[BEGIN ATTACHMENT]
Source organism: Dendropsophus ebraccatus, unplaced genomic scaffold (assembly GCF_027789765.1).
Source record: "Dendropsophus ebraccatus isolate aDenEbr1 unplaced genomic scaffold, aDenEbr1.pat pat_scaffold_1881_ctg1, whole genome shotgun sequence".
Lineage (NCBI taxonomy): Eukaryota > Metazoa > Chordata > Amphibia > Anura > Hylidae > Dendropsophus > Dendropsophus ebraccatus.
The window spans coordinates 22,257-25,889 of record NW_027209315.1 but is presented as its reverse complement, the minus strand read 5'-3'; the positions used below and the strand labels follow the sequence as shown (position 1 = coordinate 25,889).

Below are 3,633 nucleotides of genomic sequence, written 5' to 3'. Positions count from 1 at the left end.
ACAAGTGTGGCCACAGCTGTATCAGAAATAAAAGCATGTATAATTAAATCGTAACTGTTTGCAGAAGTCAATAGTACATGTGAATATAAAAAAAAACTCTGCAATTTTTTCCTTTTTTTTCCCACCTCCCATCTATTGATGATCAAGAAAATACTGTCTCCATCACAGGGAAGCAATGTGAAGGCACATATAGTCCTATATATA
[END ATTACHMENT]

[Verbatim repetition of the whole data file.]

Source organism: Dendropsophus ebraccatus, unplaced genomic scaffold (assembly GCF_027789765.1).
Source record: "Dendropsophus ebraccatus isolate aDenEbr1 unplaced genomic scaffold, aDenEbr1.pat pat_scaffold_1881_ctg1, whole genome shotgun sequence".
Lineage (NCBI taxonomy): Eukaryota > Metazoa > Chordata > Amphibia > Anura > Hylidae > Dendropsophus > Dendropsophus ebraccatus.
The window spans coordinates 22,257-25,889 of record NW_027209315.1 but is presented as its reverse complement, the minus strand read 5'-3'; the positions used below and the strand labels follow the sequence as shown (position 1 = coordinate 25,889).

Below are 3,633 nucleotides of genomic sequence, written 5' to 3'. Positions count from 1 at the left end.
ACAAGTGTGGCCACAGCTGTATCAGAAATAAAAGCATGTATAATTAAATCGTAACTGTTTGCAGAAGTCAATAGTACATGTGAATATAAAAAAAAACTCTGCAATTTTTTCCTTTTTTTTCCCACCTCCCATCTATTGATGATCAAGAAAATACTGTCTCCATCACAGGGAAGCAATGTGAAGGCACATATAGTCCTATATATA